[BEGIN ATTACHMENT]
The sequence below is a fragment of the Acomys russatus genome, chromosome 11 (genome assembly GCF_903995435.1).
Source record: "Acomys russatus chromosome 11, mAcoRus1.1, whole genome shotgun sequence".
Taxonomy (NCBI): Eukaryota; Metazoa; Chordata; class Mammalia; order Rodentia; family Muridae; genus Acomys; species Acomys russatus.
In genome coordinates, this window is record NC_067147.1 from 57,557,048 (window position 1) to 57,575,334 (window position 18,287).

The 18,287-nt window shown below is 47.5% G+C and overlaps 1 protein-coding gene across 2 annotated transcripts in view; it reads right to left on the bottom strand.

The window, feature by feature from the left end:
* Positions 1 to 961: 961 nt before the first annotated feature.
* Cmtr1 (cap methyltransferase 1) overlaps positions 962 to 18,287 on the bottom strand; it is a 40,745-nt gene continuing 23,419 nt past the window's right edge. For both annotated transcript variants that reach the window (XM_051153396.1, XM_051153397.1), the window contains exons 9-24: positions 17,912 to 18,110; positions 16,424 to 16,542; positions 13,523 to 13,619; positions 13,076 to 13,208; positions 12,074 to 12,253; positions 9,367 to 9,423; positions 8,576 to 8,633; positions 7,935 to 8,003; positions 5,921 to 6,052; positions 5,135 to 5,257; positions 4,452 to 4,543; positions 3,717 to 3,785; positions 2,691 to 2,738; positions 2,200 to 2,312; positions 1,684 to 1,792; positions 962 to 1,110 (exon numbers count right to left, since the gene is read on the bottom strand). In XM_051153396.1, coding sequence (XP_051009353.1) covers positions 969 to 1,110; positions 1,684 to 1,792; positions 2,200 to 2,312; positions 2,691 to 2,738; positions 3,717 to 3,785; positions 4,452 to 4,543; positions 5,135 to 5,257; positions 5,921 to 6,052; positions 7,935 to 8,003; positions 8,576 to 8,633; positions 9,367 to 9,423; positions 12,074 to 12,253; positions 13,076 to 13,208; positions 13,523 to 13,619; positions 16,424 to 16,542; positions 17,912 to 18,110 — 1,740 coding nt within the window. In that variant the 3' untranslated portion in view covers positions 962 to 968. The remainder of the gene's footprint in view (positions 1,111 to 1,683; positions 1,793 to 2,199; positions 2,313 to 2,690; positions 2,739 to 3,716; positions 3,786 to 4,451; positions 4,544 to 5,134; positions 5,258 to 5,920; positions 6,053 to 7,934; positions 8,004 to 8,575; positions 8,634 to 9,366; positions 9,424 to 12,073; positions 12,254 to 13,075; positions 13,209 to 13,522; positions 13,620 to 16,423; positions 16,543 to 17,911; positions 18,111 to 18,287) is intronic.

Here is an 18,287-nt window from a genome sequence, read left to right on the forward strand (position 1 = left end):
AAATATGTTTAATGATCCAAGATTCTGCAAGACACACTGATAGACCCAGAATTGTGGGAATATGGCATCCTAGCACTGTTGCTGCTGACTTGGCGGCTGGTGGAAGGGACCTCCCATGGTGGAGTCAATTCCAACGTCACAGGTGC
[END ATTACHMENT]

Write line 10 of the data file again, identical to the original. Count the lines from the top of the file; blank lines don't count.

AAATATGTTTAATGATCCAAGATTCTGCAAGACACACTGATAGACCCAGAATTGTGGGAATATGGCATCCTAGCACTGTTGCTGCTGACTTGGCGGCTGGTGGAAGGGACCTCCCATGGTGGAGTCAATTCCAACGTCACAGGTGC